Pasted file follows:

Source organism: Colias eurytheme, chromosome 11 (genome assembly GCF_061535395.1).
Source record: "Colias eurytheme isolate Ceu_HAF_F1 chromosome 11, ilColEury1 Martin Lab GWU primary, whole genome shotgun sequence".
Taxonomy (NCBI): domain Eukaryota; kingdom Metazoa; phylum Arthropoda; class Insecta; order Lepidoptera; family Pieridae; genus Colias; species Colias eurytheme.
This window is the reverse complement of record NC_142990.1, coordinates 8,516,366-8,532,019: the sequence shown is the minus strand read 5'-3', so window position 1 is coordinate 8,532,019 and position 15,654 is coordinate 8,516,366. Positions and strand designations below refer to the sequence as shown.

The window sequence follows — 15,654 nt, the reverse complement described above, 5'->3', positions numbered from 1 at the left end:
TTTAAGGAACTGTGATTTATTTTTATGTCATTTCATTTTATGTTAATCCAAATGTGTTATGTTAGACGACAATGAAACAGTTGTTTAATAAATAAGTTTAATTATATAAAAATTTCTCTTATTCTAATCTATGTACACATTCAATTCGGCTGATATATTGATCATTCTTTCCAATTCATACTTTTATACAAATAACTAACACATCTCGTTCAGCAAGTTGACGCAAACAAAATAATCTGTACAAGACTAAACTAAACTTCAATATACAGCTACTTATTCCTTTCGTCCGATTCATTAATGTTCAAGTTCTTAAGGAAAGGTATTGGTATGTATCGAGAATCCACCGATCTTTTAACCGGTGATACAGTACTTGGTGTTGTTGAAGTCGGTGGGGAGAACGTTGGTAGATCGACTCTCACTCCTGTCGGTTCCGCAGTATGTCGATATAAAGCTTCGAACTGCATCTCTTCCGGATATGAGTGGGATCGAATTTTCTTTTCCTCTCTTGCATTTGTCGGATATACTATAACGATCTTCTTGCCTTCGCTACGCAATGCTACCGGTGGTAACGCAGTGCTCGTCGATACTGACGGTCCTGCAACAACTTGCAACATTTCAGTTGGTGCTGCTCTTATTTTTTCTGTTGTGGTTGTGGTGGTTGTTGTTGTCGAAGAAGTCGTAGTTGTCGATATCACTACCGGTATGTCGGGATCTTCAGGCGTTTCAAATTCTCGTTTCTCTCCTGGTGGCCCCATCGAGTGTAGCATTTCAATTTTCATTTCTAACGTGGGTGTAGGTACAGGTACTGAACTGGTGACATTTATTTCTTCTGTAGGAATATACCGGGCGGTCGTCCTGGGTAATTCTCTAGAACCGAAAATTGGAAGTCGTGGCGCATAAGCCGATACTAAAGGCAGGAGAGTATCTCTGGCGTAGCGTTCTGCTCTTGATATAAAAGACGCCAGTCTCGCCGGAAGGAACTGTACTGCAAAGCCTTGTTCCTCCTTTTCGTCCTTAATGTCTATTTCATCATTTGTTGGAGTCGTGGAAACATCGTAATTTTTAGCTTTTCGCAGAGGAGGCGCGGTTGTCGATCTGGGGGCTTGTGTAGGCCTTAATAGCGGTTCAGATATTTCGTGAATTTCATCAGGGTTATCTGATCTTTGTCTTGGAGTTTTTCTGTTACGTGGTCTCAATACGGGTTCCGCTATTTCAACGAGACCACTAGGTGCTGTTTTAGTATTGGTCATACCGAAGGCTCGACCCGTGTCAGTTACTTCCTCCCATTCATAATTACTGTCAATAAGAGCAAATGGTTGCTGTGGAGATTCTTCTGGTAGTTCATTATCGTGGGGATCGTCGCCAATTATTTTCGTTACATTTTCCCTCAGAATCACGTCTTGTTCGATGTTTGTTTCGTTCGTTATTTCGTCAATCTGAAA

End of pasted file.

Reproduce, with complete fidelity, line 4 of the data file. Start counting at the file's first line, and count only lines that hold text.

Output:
This window is the reverse complement of record NC_142990.1, coordinates 8,516,366-8,532,019: the sequence shown is the minus strand read 5'-3', so window position 1 is coordinate 8,532,019 and position 15,654 is coordinate 8,516,366. Positions and strand designations below refer to the sequence as shown.